The Australian Catholic Social Justice Council (ACSJC) and Catholic Social Services Australia (CSSA) issued a joint statement criticizing the Australian Government’s 2014 Budget announcements. Bishop Christopher Saunders, Chair of the ACSJC said:“It actually punishes individuals and families who look to Government for financial support and drives division and alienation in our Australian community.” Jacky Brady, speaking for CSSA noted that: “This budget presents savings to the Federal Budget that have a domino effect on the household income – from cuts to the family tax benefit thresholds, the introduction of Medicare co-payments and changes to indexation rates for some payments and allowances. Many people are already surviving with limited means and have limited flexibility to absorb additional costs so it is inevitable that low to middle income households will suffer the most.” Read the full statement here. How do you think this budget measures up to the responsibility of government to organize and promote the common good? How might citizens build solidarity and social inclusion in the face of such decisions?
Bishop Gerard Hanna, Australian Catholic Bishops Conference Delegate for Migrant and Refugees, has called for a thorough review of Australia’s refugee and asylum seeker policies. The Australian Catholic Migrant and Refugee Office believes that an independent report into events leading to the brutal death of Reza Barati in immigration detention on Manus Island reveals a serious failure on Australia’s part to accept full responsibility to protect those who seek refuge on its shores.
Building Bridges collects the Social Justice Sunday Statements of the Australian Catholic Bishops Conference 1988 – 2013. It is a beautifully produced reference book with an excellent index – and I wrote an introduction highlighting the major themes and consistent concerns of this body of local Catholic Social Teaching. The first series of annual social justice statements by Australian Bishops began in the early months of the Second World War and ended during the Second Vatican Council. They were generally made in the name of the Archbishops and Bishops of the Catholic Church in Australia, or through the Episcopal Commission for Social Action. From 1973 to 1987, the Catholic Commission for Justice and Peace prepared annual Social Justice Sunday Statements. They were usually, but not always, issued in the name of the Commission, a predominantly lay body, rather than the Bishops. Some of these statements were ecumenical efforts co-authored with the national justice and peace agencies of other Christian churches. Building Bridges brings together the first 26 statements of a third series of Social Justice Statements. Responsibility for their preparation has rested largely with the Australian Catholic Social Justice Council, which replaced the CCJP in 1987 following a review of national justice, development and peace structures of the Church and a subsequent restructure. The social justice statements are teaching documents issued for Social Justice Sunday but are intended to have currency beyond one day or year. With that in mind, it was decided in 2010 to rename them Social Justice Statements rather than Social Justice Sunday Statements. They have covered economic issues such as the role of the economy, poverty and unemployment; social issues such as justice for the Aboriginal and Torres Strait Islander peoples, immigration, racism and intolerance; peace and human security issues, and care for creation. Order your copy now from the Australian Catholic Social Justice Council.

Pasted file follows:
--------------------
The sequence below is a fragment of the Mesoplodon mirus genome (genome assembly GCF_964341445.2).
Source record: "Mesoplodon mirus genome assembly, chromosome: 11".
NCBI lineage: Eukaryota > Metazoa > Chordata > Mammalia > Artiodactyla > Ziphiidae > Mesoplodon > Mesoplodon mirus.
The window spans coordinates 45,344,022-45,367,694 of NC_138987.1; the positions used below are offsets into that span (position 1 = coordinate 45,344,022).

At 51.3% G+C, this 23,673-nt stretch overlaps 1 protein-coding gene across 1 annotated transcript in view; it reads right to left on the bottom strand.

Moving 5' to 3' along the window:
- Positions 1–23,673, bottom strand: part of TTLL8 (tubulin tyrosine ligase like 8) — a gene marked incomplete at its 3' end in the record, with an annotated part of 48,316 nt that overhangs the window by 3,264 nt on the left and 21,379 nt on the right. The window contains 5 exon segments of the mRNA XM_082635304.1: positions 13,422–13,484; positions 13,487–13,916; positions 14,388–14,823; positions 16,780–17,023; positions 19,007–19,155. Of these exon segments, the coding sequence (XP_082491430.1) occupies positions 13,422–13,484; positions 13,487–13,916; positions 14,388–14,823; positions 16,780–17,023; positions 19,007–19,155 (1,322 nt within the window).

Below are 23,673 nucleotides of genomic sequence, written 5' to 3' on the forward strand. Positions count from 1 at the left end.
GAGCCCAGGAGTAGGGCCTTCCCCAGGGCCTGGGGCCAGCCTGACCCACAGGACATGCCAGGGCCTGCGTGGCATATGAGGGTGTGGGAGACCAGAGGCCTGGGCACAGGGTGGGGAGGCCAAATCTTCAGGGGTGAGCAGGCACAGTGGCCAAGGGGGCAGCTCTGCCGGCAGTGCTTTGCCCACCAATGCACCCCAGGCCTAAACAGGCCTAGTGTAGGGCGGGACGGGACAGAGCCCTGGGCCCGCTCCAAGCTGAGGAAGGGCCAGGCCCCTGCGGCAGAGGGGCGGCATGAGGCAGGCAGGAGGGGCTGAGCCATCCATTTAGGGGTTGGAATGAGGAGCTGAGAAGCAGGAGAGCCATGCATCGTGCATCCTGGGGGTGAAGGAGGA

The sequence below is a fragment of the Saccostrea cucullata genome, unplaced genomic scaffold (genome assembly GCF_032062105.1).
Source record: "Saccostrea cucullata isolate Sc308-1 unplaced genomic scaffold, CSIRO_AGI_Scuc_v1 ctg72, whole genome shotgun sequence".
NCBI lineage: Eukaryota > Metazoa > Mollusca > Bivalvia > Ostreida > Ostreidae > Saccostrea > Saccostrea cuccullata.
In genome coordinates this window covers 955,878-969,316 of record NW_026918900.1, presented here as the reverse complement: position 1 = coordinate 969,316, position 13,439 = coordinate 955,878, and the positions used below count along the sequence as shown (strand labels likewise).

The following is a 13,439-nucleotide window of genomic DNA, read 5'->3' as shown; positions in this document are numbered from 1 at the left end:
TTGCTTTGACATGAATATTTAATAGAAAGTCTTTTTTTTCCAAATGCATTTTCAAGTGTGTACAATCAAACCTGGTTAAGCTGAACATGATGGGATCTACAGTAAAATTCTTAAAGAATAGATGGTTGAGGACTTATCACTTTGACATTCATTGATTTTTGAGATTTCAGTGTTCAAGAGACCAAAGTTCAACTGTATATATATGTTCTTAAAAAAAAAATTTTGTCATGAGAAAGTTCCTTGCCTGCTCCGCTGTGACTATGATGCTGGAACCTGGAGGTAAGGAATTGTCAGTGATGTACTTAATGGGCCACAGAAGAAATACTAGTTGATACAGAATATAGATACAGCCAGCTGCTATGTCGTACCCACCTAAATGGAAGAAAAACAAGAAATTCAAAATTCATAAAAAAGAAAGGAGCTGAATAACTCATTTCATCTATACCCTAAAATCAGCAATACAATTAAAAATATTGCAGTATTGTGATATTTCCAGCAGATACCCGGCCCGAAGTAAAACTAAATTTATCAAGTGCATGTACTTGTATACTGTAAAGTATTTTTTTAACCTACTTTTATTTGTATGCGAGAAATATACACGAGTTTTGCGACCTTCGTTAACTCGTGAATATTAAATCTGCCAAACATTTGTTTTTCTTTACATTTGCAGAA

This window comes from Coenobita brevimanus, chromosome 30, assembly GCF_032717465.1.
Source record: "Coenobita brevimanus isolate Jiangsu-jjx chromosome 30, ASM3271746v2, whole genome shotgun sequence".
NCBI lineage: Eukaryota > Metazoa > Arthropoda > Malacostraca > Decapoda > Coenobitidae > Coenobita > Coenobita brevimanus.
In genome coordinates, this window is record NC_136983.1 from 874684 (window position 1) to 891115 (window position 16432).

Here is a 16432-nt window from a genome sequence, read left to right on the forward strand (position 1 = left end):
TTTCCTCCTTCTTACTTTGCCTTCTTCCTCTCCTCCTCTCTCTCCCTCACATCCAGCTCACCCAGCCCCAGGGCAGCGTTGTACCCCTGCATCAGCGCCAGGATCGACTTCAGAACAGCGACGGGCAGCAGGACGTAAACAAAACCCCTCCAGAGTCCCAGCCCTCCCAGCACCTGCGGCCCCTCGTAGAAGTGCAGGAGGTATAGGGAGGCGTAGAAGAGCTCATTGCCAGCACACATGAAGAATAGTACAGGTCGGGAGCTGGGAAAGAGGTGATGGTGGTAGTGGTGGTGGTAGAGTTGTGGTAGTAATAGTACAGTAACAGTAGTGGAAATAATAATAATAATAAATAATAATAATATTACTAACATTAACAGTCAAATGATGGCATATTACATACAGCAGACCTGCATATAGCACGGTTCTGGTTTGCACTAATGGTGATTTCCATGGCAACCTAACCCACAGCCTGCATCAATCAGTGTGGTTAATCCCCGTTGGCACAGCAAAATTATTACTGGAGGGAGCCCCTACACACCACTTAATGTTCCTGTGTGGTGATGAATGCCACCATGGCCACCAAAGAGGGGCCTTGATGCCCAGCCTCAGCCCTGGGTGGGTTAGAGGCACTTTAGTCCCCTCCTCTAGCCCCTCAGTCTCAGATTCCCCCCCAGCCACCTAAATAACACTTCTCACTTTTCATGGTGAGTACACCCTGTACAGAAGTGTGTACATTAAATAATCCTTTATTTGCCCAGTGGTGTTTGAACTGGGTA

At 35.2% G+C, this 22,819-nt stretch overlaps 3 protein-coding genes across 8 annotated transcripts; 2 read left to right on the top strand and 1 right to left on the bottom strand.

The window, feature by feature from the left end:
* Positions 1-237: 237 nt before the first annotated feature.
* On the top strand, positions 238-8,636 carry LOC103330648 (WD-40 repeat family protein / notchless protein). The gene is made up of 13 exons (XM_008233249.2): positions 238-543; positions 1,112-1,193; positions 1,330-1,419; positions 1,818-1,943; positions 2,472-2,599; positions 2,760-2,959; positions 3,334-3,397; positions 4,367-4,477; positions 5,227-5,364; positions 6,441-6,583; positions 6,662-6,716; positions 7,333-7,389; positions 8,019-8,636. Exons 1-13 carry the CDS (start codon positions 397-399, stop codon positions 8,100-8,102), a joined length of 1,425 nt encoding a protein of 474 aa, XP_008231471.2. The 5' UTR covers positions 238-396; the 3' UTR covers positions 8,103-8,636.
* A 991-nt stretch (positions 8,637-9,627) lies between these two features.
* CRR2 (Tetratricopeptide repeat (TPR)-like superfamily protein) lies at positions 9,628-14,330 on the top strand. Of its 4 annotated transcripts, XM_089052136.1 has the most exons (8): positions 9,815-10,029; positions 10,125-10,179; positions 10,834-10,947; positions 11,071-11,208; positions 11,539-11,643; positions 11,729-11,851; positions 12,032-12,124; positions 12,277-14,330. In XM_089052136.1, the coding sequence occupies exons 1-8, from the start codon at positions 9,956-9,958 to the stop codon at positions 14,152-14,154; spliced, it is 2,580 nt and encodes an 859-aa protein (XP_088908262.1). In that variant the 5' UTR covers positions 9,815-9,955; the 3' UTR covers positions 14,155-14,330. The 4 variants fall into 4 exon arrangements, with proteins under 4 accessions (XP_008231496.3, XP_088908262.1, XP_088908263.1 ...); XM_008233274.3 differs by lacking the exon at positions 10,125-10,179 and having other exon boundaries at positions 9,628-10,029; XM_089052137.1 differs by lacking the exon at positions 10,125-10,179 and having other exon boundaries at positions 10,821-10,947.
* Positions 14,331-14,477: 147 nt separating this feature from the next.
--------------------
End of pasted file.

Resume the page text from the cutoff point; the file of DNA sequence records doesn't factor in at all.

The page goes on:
The National Council of Priests of Australia have backed the Bishops’ 8 May 2014 statement on Australia’s asylum and refugee policies. They say: Like our Bishops, many of us have seen the faces and heard the stories of these people and cannot hide our shame at the way some are being treated. Here is the full text of their 14 May 2014 statement…
In this reflection for CatholicCare Sydney, Sandie Cornish reflects on slow fashion and solidarity with the poor and the earth. For more on ethical clothing labelling, visit Ethical Clothing Australia. New ethical brands are emerging all the time, so check their accredited brands list from time to time.